Updated on 25 July 2013
Roche's Obinutuzumab (GA101) is the first type II anti-CD20 medicine that is glycoengineered. Its sugar molecules are modified to change its interaction with the body's immune cells
Singapore: Roche reported that an independent data monitoring committee has obtained positive results from the phase III CLL11 study. The committee determined that the study met its primary endpoint showing that Obinutuzumab (GA101) plus chlorambucil helped people live significantly longer without their disease worsening as compared to MabThera/Rituxan plus chlorambucil.
The CLL11 study is being conducted in cooperation with the German CLL Study Group (GCLLSG). These final data were reached well ahead of the target completion date in 2014 as a result of the magnitude of difference seen between the two study arms.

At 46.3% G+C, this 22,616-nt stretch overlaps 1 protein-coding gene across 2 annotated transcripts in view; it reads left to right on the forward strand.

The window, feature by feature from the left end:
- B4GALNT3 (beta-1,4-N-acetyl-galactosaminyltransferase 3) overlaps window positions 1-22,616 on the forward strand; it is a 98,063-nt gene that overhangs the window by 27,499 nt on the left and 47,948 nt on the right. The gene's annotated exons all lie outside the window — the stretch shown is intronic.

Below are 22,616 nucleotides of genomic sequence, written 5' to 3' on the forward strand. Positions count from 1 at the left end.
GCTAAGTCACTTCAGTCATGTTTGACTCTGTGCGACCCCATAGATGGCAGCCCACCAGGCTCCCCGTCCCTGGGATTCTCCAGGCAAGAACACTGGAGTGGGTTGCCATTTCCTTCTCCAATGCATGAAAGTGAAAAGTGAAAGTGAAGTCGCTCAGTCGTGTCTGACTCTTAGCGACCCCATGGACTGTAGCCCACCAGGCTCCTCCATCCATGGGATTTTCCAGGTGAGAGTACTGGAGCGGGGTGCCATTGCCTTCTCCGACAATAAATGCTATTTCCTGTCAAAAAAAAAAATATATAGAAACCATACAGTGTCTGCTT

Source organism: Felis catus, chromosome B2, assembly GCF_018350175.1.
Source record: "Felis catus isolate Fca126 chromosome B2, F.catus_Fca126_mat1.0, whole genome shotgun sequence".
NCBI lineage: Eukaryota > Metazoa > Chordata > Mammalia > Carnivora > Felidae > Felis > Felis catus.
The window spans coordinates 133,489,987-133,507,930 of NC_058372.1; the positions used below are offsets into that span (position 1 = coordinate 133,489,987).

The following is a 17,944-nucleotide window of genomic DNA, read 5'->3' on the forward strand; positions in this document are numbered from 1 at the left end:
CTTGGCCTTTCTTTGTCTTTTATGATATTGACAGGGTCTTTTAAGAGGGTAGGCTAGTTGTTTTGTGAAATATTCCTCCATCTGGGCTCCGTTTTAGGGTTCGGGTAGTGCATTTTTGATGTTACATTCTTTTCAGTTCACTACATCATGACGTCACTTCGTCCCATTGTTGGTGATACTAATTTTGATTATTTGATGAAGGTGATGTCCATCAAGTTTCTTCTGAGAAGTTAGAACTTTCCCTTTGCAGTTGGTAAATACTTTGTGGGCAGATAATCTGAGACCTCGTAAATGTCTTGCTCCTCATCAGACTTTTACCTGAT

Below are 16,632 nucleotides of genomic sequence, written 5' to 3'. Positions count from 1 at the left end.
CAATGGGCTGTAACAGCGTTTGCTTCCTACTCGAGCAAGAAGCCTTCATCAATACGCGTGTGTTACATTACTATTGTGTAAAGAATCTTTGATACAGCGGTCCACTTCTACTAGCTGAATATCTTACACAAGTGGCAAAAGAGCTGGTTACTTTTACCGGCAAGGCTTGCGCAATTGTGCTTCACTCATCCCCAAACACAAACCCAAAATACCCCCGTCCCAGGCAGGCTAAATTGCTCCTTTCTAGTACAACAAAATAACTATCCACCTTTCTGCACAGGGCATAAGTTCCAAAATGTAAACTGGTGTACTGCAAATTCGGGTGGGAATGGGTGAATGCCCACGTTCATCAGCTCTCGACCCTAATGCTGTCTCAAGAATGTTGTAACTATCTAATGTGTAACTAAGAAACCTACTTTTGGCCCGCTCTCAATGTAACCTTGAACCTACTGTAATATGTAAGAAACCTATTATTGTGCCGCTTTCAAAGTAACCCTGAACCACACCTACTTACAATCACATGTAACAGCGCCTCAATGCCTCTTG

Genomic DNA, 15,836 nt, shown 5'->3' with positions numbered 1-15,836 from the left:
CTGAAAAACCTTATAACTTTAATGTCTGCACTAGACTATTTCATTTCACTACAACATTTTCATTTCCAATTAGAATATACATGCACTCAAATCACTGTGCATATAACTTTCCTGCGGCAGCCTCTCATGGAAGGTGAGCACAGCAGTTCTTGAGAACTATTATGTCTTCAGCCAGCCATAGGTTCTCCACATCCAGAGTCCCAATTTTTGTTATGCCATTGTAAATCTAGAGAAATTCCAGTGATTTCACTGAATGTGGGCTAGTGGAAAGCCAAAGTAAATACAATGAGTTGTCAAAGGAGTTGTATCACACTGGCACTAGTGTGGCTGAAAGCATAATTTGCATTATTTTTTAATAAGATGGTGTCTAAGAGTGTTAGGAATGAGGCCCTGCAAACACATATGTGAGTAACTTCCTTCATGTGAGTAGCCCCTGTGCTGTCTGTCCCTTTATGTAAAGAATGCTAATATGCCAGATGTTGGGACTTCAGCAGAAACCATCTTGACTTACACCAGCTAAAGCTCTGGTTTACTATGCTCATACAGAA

No new safety signals for GA101 or MabThera/Rituxan were identified in this analysis, and adverse events were similar to those observed in the first stage of the study which was previously reported earlier this year.
GA101 is the first type II anti-CD20 medicine that is glycoengineered, which means specific sugar molecules in GA101 were modified to change its interaction with the body's immune cells. This modification creates a unique antibody that is designed to act as an immunotherapy, engaging the patient's own immune system to help attack the cancerous cells; in addition, GA101 binds to CD20 with the aim of inducing direct cell death.
"The positive final results from the CLL11 study show the promise that GA101 could hold for people with CLL," said Hal Barron, M.D., Roche's Chief Medical Officer and Head, Global Product Development. "It is important to explore the potential of this medicine in other types of blood cancer, and our broad development program includes studies in aggressive and indolent lymphoma that compare GA101with MabThera/Rituxan."